A few years ago, I attended a talk in Boise by Dr. Tererai Trent. Dr. Trent grew up on a cattle field in Zimbabwe and was sold in exchange for a cow at age 11. Her story was remarkable, and her words were inspiring. I remember feverishly taking notes and feeling her words reverberate through me as she spoke.
That day she taught us “Leadership is action, not position.” She explained the importance of authenticity and nurturing the “hunger to make a difference.” She challenged the audience to develop that hunger and choose to make a difference every day. Positions, she emphasized, come and go, but true leadership is built on consistent actions.
Very few people in this lifetime will measure up to the actions taken by Dr. Trent. Her hunger for knowledge is legendary and the results of her hard work have blessed thousands. However, in our own ways, we can learn from and follow her example.
Another mentor of mine taught me a similar lesson about the importance of action. About 15 years ago, we were visiting an elderly woman in our neighborhood to see if she needed any help. It was a very pleasant visit and I ended our time there saying, very sincerely, “let us know if we can do anything for you.”
As we walked back to the car, my mentor turned to me and said, “The world is filled with people who say, ‘let me know if I can ever help.’ Don’t be like that, choose to take action. You already know what she needs.” From our visit, we learned of at least a dozen actions that would bless her life, so we decided to act. Over the next several weeks, one by one, we met her needs and it was an unforgettable lesson for me. That experience taught me this — the most noble of intentions pale in comparison to the simplest of actions.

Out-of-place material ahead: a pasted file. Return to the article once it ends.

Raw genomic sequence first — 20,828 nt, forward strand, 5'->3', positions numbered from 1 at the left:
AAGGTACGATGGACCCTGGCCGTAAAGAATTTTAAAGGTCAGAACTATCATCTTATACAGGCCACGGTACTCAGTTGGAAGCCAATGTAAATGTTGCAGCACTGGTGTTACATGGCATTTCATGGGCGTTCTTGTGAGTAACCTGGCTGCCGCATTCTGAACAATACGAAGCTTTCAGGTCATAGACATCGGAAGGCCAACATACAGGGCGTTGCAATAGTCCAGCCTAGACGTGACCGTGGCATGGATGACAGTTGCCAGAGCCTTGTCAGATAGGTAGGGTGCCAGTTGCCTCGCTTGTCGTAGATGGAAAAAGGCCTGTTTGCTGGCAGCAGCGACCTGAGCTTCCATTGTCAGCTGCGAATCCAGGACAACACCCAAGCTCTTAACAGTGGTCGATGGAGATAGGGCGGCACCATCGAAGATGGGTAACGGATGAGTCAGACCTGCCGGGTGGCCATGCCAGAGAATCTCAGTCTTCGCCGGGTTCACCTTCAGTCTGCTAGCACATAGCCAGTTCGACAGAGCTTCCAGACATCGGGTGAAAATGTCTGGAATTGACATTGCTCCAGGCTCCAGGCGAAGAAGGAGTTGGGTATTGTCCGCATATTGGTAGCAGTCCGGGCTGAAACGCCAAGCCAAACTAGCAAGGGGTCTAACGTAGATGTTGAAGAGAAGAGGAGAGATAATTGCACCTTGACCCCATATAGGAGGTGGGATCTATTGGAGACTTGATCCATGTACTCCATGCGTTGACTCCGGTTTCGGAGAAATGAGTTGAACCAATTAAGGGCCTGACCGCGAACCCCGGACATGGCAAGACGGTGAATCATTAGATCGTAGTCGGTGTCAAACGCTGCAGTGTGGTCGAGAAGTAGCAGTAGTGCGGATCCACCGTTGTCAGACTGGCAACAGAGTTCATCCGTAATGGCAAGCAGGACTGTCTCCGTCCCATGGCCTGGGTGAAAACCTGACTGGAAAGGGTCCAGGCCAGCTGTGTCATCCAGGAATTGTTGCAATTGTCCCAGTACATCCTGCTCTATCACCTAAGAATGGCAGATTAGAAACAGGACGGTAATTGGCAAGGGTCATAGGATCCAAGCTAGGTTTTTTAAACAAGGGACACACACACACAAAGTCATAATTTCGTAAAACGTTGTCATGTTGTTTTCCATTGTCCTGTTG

Recently, I have been reminded repeatedly how this pandemic ruthlessly discriminates against the most disadvantaged Idahoans. It is the working poor in Idaho who suffer disproportionately both on the medical side and on the financial stimulus side. Are we surprised? Are we paying attention?
We should not feel guilty for focusing on our own livelihoods, families, and closest friends during a crisis. These actions are normal and responsible. But, as we recover and gather ourselves, it is time to look around and take action. What are the opportunities to make a difference today in our community? Who needs your help? Who is suffering, misunderstood, and scared?
Now, on top of a global pandemic and the economic challenges that followed, we have once again witnessed social injustice in our country. The awareness feels different this time and many Americans are genuinely ready to help make change. It starts with listening — truly absorbing the discourse of those who have suffered a lifetime of injustice. Authentic communication is critical right now. In a world poisoned with uncertainty and fear, positive actions can be a potent antidote. There is so much opportunity to serve in our community. As Dr. Trent articulated, “develop a hunger to make a difference” and instead of waiting to be asked to help a friend or a neighbor, take action. Let simple random acts of kindness enrich your days.
America’s greatest days are ahead. We will get through this. Leadership is action and we can all do a little more to serve others and lead our families, our communities and our country as we recover and prepare for the challenges ahead.